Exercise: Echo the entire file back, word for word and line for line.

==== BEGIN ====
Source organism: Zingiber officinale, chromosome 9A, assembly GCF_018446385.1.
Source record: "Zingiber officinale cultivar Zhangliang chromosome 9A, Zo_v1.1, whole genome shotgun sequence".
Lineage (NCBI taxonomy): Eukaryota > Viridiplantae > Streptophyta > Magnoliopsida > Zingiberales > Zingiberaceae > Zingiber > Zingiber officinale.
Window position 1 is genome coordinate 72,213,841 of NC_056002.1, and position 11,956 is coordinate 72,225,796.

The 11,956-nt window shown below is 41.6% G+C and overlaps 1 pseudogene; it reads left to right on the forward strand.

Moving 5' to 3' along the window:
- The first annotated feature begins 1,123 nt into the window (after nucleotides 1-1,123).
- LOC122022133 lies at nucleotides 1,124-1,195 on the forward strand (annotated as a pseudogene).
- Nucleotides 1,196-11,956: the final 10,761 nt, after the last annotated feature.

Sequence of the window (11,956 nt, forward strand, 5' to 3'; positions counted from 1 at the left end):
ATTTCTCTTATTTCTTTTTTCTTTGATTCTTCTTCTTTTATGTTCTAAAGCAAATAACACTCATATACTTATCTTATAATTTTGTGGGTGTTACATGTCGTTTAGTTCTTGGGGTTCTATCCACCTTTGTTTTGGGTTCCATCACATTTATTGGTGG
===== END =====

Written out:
Source organism: Zingiber officinale, chromosome 9A, assembly GCF_018446385.1.
Source record: "Zingiber officinale cultivar Zhangliang chromosome 9A, Zo_v1.1, whole genome shotgun sequence".
Lineage (NCBI taxonomy): Eukaryota > Viridiplantae > Streptophyta > Magnoliopsida > Zingiberales > Zingiberaceae > Zingiber > Zingiber officinale.
Window position 1 is genome coordinate 72,213,841 of NC_056002.1, and position 11,956 is coordinate 72,225,796.

The 11,956-nt window shown below is 41.6% G+C and overlaps 1 pseudogene; it reads left to right on the forward strand.

Moving 5' to 3' along the window:
- The first annotated feature begins 1,123 nt into the window (after nucleotides 1-1,123).
- LOC122022133 lies at nucleotides 1,124-1,195 on the forward strand (annotated as a pseudogene).
- Nucleotides 1,196-11,956: the final 10,761 nt, after the last annotated feature.

Sequence of the window (11,956 nt, forward strand, 5' to 3'; positions counted from 1 at the left end):
ATTTCTCTTATTTCTTTTTTCTTTGATTCTTCTTCTTTTATGTTCTAAAGCAAATAACACTCATATACTTATCTTATAATTTTGTGGGTGTTACATGTCGTTTAGTTCTTGGGGTTCTATCCACCTTTGTTTTGGGTTCCATCACATTTATTGGTGG